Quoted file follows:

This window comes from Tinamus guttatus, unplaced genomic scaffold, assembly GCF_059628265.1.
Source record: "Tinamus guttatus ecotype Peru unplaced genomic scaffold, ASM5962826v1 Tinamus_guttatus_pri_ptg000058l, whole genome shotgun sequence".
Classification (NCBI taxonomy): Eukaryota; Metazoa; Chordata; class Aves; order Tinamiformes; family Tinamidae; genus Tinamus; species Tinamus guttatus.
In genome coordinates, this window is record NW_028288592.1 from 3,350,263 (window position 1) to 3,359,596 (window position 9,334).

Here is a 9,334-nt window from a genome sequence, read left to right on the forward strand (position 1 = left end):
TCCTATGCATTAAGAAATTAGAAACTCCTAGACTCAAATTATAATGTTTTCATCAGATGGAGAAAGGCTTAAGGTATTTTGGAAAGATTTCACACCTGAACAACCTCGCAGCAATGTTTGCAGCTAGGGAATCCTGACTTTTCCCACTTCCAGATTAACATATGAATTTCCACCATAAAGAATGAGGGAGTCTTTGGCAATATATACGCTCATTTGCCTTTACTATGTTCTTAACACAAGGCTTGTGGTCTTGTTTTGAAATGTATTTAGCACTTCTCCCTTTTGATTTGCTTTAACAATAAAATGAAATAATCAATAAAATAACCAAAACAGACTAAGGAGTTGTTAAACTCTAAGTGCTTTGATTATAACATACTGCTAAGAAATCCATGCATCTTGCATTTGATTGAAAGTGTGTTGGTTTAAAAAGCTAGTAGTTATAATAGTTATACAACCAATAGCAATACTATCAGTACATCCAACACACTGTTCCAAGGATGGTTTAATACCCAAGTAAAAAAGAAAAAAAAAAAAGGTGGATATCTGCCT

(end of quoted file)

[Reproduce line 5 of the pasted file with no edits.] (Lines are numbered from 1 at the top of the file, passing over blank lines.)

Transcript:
Here is a 9,334-nt window from a genome sequence, read left to right on the forward strand (position 1 = left end):